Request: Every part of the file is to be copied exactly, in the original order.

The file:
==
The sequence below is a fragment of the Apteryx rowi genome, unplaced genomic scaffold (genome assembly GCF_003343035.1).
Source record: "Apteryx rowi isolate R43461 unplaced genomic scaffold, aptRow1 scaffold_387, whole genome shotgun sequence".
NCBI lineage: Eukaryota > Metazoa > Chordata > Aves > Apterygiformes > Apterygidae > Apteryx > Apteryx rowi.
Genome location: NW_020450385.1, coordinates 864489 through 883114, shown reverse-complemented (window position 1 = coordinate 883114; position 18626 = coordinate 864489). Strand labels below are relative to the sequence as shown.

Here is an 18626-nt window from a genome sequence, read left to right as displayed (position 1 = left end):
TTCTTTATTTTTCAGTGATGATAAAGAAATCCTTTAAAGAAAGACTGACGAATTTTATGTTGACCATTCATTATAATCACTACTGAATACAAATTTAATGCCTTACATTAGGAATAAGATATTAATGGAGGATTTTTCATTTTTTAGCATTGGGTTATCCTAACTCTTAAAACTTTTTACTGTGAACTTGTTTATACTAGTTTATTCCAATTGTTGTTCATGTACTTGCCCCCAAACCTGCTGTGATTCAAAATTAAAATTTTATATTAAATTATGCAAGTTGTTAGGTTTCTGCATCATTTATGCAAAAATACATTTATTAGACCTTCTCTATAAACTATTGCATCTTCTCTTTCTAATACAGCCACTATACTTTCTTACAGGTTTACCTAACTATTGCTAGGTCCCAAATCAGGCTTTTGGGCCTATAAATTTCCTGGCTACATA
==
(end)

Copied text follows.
The sequence below is a fragment of the Apteryx rowi genome, unplaced genomic scaffold (genome assembly GCF_003343035.1).
Source record: "Apteryx rowi isolate R43461 unplaced genomic scaffold, aptRow1 scaffold_387, whole genome shotgun sequence".
NCBI lineage: Eukaryota > Metazoa > Chordata > Aves > Apterygiformes > Apterygidae > Apteryx > Apteryx rowi.
Genome location: NW_020450385.1, coordinates 864489 through 883114, shown reverse-complemented (window position 1 = coordinate 883114; position 18626 = coordinate 864489). Strand labels below are relative to the sequence as shown.

Here is an 18626-nt window from a genome sequence, read left to right as displayed (position 1 = left end):
TTCTTTATTTTTCAGTGATGATAAAGAAATCCTTTAAAGAAAGACTGACGAATTTTATGTTGACCATTCATTATAATCACTACTGAATACAAATTTAATGCCTTACATTAGGAATAAGATATTAATGGAGGATTTTTCATTTTTTAGCATTGGGTTATCCTAACTCTTAAAACTTTTTACTGTGAACTTGTTTATACTAGTTTATTCCAATTGTTGTTCATGTACTTGCCCCCAAACCTGCTGTGATTCAAAATTAAAATTTTATATTAAATTATGCAAGTTGTTAGGTTTCTGCATCATTTATGCAAAAATACATTTATTAGACCTTCTCTATAAACTATTGCATCTTCTCTTTCTAATACAGCCACTATACTTTCTTACAGGTTTACCTAACTATTGCTAGGTCCCAAATCAGGCTTTTGGGCCTATAAATTTCCTGGCTACATA